A New Zealander pocketed one of the most prized balls in golf, then decided to part with it the same day.
Wayne Mitchell, a 59-year-old ex-pat Kiwi who lives in Allentown, Pennsylvania, was the man every golf fan envied yesterday when he was thrown Louis Oosthuizen's ball after the South African had made an incredible albatross (that's a double eagle in the United States) during the final round of the Masters at Augusta.
It was just the fourth albatross (three shots under par on a hole) in Masters history, and the first on the par-five second.
Oosthuizen holed his second shot, a four-iron from about 260 yards that pierced the two bunkers at the front of the green, took a big jump forward, and rolled down the hill toward the hole, trickling in to spark pandemonium among the gallery.
Incredibly, the former British Open champion, whose brilliant shot catapulted him into the lead early in the fourth round, picked the ball out of the hole and threw it into the first row of the gallery, where Mitchell, who studied at the University of Canterbury, was sitting.
He caught the ball, a Titleist 4 with a dot on it, and showed the people sitting around him, as well as the hordes of reporters and cameramen eager to get a gawk at it.
''My biggest fear was that I would drop it,'' he told Yahoo! Sports. ''I'm not a souvenir chaser. But there were about 100 people behind me who would have gone for it.''
For a long time it looked as though that shot would win Oosthuizen a green jacket.
He wasn't headed until the second playoff hole when American Bubba Watson made par to his bogey to win the title, the big-hitting left-hander rivalling Oosthuizen's second-hole heroics with a magnificent second shot from among the trees at the par-four 10th that landed within three metres of the pin.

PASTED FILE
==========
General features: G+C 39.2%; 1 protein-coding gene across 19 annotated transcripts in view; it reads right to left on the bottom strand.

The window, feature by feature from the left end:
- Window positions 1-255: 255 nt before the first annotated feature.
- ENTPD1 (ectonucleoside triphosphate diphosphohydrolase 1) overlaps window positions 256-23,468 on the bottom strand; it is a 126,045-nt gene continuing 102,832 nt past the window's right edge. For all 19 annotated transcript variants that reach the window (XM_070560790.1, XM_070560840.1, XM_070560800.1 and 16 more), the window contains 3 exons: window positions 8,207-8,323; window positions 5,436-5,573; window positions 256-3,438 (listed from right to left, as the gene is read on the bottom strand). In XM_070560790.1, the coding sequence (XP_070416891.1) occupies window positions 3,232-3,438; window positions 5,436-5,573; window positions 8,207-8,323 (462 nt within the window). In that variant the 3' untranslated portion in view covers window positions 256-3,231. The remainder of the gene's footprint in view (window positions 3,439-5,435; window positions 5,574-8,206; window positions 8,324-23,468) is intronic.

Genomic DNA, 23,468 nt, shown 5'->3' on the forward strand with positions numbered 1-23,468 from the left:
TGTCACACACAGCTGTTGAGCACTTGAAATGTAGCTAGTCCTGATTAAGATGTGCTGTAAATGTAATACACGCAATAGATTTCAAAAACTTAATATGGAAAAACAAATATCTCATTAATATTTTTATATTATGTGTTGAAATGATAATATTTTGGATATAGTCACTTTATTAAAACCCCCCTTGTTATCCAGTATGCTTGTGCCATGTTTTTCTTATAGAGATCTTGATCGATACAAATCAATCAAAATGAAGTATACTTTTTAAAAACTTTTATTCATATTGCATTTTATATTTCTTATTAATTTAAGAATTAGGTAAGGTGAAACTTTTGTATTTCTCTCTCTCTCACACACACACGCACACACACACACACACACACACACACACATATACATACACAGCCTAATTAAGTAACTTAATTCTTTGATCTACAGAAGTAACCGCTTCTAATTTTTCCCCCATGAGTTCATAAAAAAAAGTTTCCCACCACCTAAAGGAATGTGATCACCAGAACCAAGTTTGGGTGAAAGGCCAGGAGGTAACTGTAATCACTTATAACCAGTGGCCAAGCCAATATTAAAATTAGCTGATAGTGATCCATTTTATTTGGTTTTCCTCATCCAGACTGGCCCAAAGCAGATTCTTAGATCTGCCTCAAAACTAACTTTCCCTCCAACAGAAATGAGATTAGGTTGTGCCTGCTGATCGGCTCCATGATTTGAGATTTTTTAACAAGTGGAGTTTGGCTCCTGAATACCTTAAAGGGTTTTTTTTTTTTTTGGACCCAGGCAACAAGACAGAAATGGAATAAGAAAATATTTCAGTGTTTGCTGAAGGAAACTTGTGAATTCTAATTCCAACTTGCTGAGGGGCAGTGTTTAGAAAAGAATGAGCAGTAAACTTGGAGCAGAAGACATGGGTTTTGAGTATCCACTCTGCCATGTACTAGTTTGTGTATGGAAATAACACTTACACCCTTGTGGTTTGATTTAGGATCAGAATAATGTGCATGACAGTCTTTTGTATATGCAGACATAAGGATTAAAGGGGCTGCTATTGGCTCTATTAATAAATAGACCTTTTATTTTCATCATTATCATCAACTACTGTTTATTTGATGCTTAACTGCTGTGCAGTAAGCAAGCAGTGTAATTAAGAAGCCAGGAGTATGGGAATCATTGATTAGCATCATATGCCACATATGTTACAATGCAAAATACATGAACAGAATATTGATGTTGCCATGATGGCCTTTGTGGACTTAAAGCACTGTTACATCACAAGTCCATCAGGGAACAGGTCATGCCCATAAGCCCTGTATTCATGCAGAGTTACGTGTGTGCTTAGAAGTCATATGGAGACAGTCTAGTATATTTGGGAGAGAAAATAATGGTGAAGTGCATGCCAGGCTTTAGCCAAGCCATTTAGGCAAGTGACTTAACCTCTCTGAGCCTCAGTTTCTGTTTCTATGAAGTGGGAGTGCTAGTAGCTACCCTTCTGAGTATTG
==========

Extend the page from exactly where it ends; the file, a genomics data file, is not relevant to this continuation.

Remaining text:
That no doubt reduced the value of Mitchell's ball. However, via Twitter, a memorabilia company was still prepared to offer $US20,000 for it.
It wasn't enough, though, to tempt Mitchell, who is vice president and general manager of Global Electronics at Air Products and Chemicals. He does not appear to
need the money, either. With his wife, he was reported to have flown out of an executive airport in South Carolina on Sunday night.
Before he left, he met some of the Augusta National members and gave the ball to them. He said he was ''respectful'' of the club's tradition and would gladly return it to the player if he wanted it back.
The club declined to say what, if any, compensation, monetarily or otherwise was made.
Mitchell also kept the details of the transaction quiet, though there have been suggestions a round or two on the famous course might not have been far off the mark.
''I'm not a souvenir-grabber,'' Mitchell told The Morning Call newspaper.
''For me, the ball clearly represented a special moment in history. Now, it's in the hands of the club, where it belongs.
''Not everything is measured in dollars and cents. [The golf ball] is part of history. I didn't have a need for it. I don't really see a need for me to take that moment.
''I never even thought about it from that respect. I still don't see a reason to do that.''